to Bellefonte afterthe evening ex-
ercises on Monday, Tuesday, and
Wednesday evenings,
New Advertisements.
New : Advertisements.
New Advertisements.
The best line of Spring
Jackets, tan and black Reef-
and Blazers from $3.50 up
to $15,00,we guarantee them
the best made and best fitting
goods in the market. Wraps,
Medici Collars plain and jet
trimmed from $5,00 to $10.00
Carpet, cheap ones, 15cts per
yard, Cotton Ingrain 20, 25,
30, 36cts, Heavy, part wool
Ingrans, 85, 38, 40, 45cts,
all wool Ingrains 50, 55, 60,
T5cts, Brussels from 48c to
$1.25 per yard. Matting
from 12% to 50cts per yard,
a variety of grades and styles.
We have just opened a
very large line of children’s
knee pants, suits $1.25 up to
the best. Child’s knee pants
from 25cts up to the best.
Mens’ black Cheviot suits
from $6.00 up, Men’s brown
mixed Cheviot suits 6.00, 7.-
00, 8.00, 10.00, $12.00.
Men’s wood brown Cheviot
suits same prices.
Our Shoe Department is
the most complete in the
county. Men’s dress shoestor
$2.00 are the best two dollar
shoe we ever saw. Men’s
dressshoe for $2.50 as fine as
finest kid and very durable.
Men’s dress shoes for 2.00,
1,75, 1.50 and down as low
as $1.25,
Our stock is complete in
all lines, the largest stock
kept outside of New York
and Philadelphia.
NEVER in our Millinery
History have we had such
sales as this spring and still
we are crowded with orders
more than two weeks in ad
vance. Our grand opening
of summer styles will take
place near the 18th of May,
when everything the New
York markets supply in Nov-
elties, as well as the Stand-
ard Imported Styles will be
represented. In advance we
have received a large rum-
ber of
A handsome Broad Brim Hat in Ecru
Silk Muli and Lace, shirred with long
$irines forming a jabot of lace and
Lavender, Broad Brim, shirred,
Lace and very
Delicate Blue, plain shirred
Stylish Pink, shirred Mull......
White Silk Mull, Sailor shape..
White Mull, Flat Brim, shi
Lace, very handsome........ ‘eo
Black Silk Mull, different sty
Handsome red s k Mul
Elegant gray shirred, Silk Mull.
No two Hats are alike and
will not be duplicated. They
are the lightest, prettiest and
most stylish Hats of the kind
we have ever seen. We have
the silk Mull in all colors,
and Hails will be made to or-
der. They come in" Misses’
sizes also in all popular
We have also for the little
ones the cutest, prettiest Caps
ever yet imported or made
at home. An endless varie-
ty of them are on hand, fresh
from New York and French
Modistes. Oniy "a few quo-
Mull Cap, Point d’ Espre, loops of ribbon
IN RUGhIng. eencesessunseninsivecsoreasssaissrncectn $
Chiffon Cap, shirred and tucked.
Mull, net and ribbon Ruching
Lawn, shirred and tucked, broad ties...... 1 50
Mull, Val. and gros grain borders........... 2 58
Mull, Val. ruffles, crown and coronet of
baby ribbon 2 00
China Silk, shirred, Val. bor 2 25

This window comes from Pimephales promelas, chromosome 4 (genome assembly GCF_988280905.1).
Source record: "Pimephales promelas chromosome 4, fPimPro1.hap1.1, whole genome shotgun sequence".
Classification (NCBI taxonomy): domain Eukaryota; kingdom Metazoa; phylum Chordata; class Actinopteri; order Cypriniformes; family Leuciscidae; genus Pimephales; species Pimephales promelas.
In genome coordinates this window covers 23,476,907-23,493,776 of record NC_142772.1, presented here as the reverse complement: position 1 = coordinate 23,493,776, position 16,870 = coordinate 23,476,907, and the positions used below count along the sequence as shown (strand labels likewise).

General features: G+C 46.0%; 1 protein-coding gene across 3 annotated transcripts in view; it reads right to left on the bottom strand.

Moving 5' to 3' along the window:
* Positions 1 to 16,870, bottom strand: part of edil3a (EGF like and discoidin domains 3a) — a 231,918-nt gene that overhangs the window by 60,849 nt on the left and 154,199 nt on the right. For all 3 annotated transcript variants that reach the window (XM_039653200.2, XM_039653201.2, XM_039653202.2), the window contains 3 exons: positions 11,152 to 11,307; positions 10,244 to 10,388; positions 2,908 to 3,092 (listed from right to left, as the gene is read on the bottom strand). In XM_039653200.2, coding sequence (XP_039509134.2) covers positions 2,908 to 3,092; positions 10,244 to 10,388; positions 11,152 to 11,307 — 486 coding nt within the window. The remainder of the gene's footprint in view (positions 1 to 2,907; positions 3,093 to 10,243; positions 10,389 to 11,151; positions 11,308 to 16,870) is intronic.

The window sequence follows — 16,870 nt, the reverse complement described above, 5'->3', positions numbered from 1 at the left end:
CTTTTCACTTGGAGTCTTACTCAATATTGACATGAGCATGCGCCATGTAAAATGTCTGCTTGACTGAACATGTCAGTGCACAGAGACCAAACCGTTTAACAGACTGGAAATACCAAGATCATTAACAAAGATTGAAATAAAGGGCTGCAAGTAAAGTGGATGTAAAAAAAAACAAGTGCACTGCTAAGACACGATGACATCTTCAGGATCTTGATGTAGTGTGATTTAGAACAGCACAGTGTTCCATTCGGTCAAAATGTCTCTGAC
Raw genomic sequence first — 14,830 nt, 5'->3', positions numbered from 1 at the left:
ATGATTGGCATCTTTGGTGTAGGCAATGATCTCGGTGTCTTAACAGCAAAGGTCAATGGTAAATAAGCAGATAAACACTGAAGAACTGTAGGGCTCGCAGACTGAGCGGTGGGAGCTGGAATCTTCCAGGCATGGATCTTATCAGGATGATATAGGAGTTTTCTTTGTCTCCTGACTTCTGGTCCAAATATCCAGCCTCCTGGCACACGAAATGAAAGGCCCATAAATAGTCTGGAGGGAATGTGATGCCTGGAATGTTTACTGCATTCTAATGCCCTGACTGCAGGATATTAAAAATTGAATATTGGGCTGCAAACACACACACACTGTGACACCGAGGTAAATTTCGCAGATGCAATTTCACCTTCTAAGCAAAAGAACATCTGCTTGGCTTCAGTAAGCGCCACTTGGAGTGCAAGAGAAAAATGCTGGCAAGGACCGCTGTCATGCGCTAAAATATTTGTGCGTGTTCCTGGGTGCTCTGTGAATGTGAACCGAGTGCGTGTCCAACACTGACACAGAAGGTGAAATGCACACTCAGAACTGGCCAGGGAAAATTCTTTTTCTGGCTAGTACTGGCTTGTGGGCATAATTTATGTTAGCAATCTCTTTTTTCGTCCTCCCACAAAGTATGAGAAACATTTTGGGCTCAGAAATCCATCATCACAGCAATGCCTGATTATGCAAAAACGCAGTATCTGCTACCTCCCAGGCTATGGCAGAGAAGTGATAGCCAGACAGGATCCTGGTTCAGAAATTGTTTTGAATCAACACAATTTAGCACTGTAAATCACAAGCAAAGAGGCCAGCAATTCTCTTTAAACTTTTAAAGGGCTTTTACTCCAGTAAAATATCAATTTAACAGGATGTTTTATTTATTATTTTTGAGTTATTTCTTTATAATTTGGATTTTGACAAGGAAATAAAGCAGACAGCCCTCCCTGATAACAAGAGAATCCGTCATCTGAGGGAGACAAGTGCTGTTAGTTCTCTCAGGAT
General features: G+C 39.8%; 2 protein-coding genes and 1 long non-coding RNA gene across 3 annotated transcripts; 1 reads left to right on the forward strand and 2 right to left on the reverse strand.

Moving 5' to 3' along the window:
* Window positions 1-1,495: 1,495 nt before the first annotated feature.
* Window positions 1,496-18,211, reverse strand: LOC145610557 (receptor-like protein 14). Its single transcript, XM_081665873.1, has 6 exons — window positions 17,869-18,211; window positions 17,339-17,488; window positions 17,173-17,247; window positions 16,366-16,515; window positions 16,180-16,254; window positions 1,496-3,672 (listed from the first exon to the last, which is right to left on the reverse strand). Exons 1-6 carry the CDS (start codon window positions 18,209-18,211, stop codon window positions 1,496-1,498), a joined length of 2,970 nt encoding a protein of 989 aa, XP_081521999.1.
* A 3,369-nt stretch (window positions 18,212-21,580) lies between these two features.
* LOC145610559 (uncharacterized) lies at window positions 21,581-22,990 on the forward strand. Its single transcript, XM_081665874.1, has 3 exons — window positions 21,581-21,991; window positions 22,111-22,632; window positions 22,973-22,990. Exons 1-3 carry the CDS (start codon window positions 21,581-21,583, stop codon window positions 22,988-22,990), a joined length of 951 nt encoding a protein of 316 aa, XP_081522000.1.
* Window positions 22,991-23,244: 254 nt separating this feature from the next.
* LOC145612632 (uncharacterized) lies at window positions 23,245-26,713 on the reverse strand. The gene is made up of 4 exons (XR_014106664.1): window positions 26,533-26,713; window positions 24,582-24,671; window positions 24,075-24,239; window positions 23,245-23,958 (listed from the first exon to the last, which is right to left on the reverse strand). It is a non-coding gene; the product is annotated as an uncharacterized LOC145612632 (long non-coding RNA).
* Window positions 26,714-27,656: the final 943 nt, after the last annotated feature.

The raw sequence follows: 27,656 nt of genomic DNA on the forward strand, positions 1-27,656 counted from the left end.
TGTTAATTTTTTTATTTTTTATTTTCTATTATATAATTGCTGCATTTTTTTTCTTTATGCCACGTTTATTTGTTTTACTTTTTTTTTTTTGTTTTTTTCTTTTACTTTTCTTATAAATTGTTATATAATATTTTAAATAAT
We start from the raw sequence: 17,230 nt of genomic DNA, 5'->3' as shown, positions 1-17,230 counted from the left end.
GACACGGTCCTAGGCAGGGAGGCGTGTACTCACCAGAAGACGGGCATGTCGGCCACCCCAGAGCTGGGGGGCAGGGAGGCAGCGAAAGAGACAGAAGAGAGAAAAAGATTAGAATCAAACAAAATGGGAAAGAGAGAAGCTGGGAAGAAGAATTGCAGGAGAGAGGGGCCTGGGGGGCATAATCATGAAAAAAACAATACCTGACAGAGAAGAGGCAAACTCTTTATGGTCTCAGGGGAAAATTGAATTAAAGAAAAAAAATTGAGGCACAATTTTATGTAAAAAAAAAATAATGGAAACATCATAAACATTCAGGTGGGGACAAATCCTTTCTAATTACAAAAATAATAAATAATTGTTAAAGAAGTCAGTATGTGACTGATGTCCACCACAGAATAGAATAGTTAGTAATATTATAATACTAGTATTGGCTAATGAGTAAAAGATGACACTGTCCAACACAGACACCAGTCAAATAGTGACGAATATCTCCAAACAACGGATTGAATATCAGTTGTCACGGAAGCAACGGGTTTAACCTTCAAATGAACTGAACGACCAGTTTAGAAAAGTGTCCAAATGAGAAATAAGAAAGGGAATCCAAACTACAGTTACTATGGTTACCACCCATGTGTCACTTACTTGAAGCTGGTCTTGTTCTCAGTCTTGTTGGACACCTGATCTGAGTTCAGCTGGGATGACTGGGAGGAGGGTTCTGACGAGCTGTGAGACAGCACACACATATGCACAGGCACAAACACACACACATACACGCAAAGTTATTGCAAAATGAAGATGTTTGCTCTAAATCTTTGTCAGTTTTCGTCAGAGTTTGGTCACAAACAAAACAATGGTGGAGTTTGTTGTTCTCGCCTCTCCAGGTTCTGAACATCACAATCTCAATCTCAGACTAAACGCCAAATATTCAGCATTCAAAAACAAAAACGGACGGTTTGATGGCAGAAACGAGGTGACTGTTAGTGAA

Lawn, beautifully tucked and
broad strings, not duplicated......... ..... 2 00
Handsomely embroidered net, ruching
and broad ties.........cceviiiiiine eSsdsel sine 17
Corner Eleventh Avenue
and Elevent street.
36.47 Altoona, Pa.
Fauble’s Clothing House.
RICES the fairest you
have ever known,
man’s all wool suit for $10,-
00. The bestin the U. S., for
the price,
$7,00 buys
an all wool
suit for your boy, such as will
make you wonder how we
get them.
For the little boys, the ones
whe wear short pants, $3,00
or $3,50 will dress them in
a nice new all wool garment,
The greatest yon have ever
Give us a call.
We have
everything that belongs to
our line, you can get what
you want at
Opposite Brockerhoff House.
‘I'o canvass for the sale of our Home Grown
Nursery Stock. Bestterms. Unequaled facil-
ities. New features. Liberal offers to cus-
tomers, Established 1846. W. & T SMITH.
3715 8t Geneva Nursery, Geneva, N. Y.
Rentsor Sells property of all kinds. Does a
eneral collection business, opens cr closes
ks for firms or individuals.
Special attention given to collection rents
and business accounts.
If you have any real estate for sale or rent or
wish to rent or bu, property, call and see me
at room 13, Criders Exchange, Allegheny
street, Bellefonte, Pa.
and every thing kept in a first class Drug
8714 6m
More draperies, Silkalien, Lace
curtains, Dotted Swiss, &c., just
Some beautiful Sateens.
Infants Cashmere coats and
Lace caps,
just opened.
Just what you want fer the baby.
No. 9, Spine Street,
ellefonte, Pa.
3649 1y
- The undersigned offers his hotel property,
at State College, for sale and invites corres-
pendence with all parties desiring to invest
money in an excellent paying business
. It is the leading hotel at the College and en-
The hotel has lately been remodeled and
fitted throughout with steam heat. Every-
thing has been arranged for convenience and
comfort. A large stable, ice house and all
necessary outbuildings are on the property
and in the best of condition.
The building occupies the corner lot at the
main entrance to the College grounds and has
the most desirable location in the town. The
owner desires to sell owing tosickness in his
family and must leave the place on that ac-
Address all communications to
8. S. GRIEB,
37 4 tf. State College, Pa.
N° 5.
“All Sorts and Conditions of Men.’
use the
it is constructed upon the
best design, of the best
materials, and by the best
834 Chestnut St., Phila. Pa.
37 18 Im
Farmer’s Supplies.
Pennsylvania Spring Hoed Two Horse
Cultivator, with two rowed
Corn Planter Attachment.
Buggies, Pleasure Carts and Surreys
of the finest quality.
Champion Rock Crusher and Champion
Road Machines,
both link and Tog wire.
The best Implements for the least
money guaranteed.
, Office and Store in the Hale building.
36 4 McCALMONT & CO.